Man remembers best friend killed in Pulse nightclub massacre 1 year later

49 people killed in Orlando on June 12, 2016

ORLANDO, Fla. – On the one-year anniversary of the Pulse nightclub massacre, one man was looking back at the memories he shared with his best friend before he was gunned down.

"Shane sang. Shane was a performer," Jai Saint said. "He was a ball of life. That's just what he was. He was an entertainer -- a born entertainer."

Saint said Shane Tomlinson was more than just his best friend -- he was a brother.
"The lord was just calling him home, and that's kind of my comforting thing. It was just his time," Saint said.

Saint was among the dozens of family members and friends who made frantic calls to their loved ones a year ago Monday, but sadly, got no answers.

Saint said Tomlinson was a singer in a local band. His name was one of the first of the 49 victims to be released.

Saint said he broke down after finding out that his best friend had died, but was quickly comforted.

"It was just kind of like Shane tapped me on the shoulder, 'Alright, I need you to pull it together because now I need you to help my mom, dad, sister through all of this. I'm counting on you,'" Saint said.

Saint said an overwhelming outpouring of support he still feels today is what helped him cope with the tragedy.

"There's so many murals, graffiti art, every time you go to a new venue, there's rainbow lighting," Saint said.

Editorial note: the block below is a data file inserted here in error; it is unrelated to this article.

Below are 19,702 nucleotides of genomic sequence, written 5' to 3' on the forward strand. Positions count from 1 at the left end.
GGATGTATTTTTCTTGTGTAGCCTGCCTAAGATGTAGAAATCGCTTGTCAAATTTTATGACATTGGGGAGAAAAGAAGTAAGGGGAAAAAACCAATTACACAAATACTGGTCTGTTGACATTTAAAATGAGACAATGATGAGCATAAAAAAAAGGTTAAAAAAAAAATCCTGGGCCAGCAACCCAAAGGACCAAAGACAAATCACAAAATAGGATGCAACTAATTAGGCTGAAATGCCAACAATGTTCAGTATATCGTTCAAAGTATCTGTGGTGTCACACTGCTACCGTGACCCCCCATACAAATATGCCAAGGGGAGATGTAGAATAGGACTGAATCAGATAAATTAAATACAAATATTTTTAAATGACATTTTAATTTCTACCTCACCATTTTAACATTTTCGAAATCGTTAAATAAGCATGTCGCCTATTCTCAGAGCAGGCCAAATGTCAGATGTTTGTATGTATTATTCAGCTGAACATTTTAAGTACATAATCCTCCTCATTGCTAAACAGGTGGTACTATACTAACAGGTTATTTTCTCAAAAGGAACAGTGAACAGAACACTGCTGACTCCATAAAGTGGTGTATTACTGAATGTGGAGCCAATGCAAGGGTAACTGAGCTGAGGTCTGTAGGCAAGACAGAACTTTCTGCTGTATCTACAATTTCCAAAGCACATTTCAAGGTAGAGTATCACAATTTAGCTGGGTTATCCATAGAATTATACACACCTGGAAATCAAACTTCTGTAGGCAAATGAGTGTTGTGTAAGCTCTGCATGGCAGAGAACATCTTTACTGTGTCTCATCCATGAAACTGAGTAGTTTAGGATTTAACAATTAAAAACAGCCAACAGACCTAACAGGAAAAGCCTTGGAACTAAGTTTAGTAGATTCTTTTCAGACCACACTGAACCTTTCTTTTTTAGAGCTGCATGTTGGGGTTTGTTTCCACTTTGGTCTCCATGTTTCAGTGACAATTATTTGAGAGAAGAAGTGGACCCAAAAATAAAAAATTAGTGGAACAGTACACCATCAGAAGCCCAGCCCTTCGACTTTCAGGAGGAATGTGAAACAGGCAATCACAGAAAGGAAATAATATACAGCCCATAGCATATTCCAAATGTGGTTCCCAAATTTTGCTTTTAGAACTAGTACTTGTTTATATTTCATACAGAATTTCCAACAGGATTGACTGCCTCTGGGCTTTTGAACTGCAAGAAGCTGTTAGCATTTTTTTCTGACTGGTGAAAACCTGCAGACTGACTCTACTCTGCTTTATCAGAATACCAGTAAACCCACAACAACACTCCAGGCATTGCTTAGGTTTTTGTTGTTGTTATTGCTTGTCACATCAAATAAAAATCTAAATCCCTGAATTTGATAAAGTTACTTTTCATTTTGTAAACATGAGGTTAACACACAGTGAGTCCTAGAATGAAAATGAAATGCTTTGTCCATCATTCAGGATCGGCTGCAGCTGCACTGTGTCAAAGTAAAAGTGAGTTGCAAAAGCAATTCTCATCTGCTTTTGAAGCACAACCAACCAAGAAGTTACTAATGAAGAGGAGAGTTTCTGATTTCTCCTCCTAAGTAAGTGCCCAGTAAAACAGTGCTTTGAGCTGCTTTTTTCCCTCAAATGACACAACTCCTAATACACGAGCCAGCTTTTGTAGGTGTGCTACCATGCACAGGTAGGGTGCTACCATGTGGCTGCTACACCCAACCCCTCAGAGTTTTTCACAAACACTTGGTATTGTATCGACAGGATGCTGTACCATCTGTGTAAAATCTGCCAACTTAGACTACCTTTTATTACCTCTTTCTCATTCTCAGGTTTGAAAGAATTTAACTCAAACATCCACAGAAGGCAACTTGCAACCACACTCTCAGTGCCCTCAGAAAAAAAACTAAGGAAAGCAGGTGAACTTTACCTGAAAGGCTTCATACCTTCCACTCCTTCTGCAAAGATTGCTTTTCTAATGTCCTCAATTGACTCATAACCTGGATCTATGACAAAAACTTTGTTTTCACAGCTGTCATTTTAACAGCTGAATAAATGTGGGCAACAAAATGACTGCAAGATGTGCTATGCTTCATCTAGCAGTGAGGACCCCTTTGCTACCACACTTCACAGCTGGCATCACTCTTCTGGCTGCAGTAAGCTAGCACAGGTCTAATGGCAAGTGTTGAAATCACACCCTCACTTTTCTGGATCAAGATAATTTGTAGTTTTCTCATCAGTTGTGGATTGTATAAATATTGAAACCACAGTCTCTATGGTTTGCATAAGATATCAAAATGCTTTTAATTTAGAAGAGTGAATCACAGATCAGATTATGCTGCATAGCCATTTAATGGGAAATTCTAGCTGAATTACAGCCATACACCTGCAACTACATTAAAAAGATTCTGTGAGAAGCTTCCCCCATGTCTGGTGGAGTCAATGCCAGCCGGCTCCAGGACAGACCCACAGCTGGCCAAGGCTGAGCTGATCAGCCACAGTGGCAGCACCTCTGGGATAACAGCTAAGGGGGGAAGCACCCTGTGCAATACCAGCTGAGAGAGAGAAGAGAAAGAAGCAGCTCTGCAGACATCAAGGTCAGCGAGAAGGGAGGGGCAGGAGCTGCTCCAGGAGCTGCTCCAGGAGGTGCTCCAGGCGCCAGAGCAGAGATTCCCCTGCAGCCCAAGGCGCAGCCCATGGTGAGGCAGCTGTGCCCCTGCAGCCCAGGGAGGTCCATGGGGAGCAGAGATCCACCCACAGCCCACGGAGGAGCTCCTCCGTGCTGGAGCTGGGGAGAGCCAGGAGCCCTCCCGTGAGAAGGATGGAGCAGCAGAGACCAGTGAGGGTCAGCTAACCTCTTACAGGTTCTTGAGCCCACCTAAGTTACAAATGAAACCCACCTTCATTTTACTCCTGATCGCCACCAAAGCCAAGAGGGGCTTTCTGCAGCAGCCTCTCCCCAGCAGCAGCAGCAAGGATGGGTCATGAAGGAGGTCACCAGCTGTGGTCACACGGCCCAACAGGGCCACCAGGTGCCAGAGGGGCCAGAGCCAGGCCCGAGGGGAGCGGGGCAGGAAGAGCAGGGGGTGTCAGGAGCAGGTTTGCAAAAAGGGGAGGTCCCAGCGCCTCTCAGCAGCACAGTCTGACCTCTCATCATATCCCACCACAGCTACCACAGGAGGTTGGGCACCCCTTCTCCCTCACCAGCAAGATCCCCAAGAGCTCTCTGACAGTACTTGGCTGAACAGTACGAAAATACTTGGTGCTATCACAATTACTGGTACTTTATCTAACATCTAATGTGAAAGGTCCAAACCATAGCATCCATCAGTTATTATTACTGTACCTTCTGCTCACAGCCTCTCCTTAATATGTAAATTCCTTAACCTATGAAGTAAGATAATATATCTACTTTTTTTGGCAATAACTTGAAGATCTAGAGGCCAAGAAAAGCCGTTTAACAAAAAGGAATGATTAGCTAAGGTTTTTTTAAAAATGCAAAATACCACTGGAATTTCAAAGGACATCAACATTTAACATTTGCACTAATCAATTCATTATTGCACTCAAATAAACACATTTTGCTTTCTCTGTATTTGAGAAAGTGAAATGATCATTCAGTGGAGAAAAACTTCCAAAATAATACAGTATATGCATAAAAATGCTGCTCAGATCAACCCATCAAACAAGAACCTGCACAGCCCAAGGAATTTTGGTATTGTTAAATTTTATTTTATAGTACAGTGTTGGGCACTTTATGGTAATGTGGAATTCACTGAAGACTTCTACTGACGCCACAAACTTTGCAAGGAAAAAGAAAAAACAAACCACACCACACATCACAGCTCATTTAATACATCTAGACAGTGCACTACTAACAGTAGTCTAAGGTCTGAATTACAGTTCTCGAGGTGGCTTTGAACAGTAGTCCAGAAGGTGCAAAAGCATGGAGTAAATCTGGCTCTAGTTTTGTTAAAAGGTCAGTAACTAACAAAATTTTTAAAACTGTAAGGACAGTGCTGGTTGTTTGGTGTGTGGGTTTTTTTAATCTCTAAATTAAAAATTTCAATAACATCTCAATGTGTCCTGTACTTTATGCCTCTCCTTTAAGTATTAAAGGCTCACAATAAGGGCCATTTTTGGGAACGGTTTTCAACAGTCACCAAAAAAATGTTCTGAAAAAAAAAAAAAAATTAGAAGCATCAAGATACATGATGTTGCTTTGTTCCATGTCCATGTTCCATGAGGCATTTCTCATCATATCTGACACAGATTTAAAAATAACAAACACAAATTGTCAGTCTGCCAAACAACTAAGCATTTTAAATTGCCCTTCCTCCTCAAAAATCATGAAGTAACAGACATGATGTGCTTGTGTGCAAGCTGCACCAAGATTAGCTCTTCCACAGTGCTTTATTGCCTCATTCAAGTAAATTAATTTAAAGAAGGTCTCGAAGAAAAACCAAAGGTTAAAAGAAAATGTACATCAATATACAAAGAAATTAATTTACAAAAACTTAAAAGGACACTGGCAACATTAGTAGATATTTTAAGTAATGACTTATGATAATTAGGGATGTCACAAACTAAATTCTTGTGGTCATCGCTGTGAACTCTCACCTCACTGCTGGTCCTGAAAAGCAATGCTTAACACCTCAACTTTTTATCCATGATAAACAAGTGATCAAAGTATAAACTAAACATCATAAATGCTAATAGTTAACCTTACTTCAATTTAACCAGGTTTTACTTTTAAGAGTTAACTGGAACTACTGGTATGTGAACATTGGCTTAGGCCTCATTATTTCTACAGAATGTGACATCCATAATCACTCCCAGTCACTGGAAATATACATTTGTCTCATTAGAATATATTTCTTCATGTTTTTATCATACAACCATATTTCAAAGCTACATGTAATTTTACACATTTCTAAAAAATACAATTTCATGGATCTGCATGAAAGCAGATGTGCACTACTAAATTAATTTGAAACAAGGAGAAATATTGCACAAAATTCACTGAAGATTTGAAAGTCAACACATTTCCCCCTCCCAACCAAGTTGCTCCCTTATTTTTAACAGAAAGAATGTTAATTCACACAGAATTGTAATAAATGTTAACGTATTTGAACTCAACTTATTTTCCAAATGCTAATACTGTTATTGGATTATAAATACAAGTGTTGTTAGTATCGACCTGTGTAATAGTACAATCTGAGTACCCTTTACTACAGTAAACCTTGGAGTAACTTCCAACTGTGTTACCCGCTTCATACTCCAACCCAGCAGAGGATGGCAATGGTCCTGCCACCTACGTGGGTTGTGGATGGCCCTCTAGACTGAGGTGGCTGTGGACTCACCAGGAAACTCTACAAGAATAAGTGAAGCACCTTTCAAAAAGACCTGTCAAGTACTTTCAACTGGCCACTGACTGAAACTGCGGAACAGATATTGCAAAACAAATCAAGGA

But amid the healing, there are still questions.

"Could they have gotten people out faster? But if there's a bomb-type situation, you don't know," Saint said.

Saint said he thought it was wrong that authorities released police bodycam footage of the response days before the anniversary of the June 12, 2016, shooting without warning to the families of the victims killed.

"It's going to be on every news station, so his parents saw it for the first time -- everybody saw it when it was released, and it was just, to me, it was distasteful," Saint said.

Saint said, however, that he respects every law enforcement officer who ran toward the gunshots that night.

He now looks forward to a permanent memorial honoring his friend and the 48 other victims on a night that would change Orlando forever.

"There's going to be Disney, Universal and the Pulse shooting," Saint said.  

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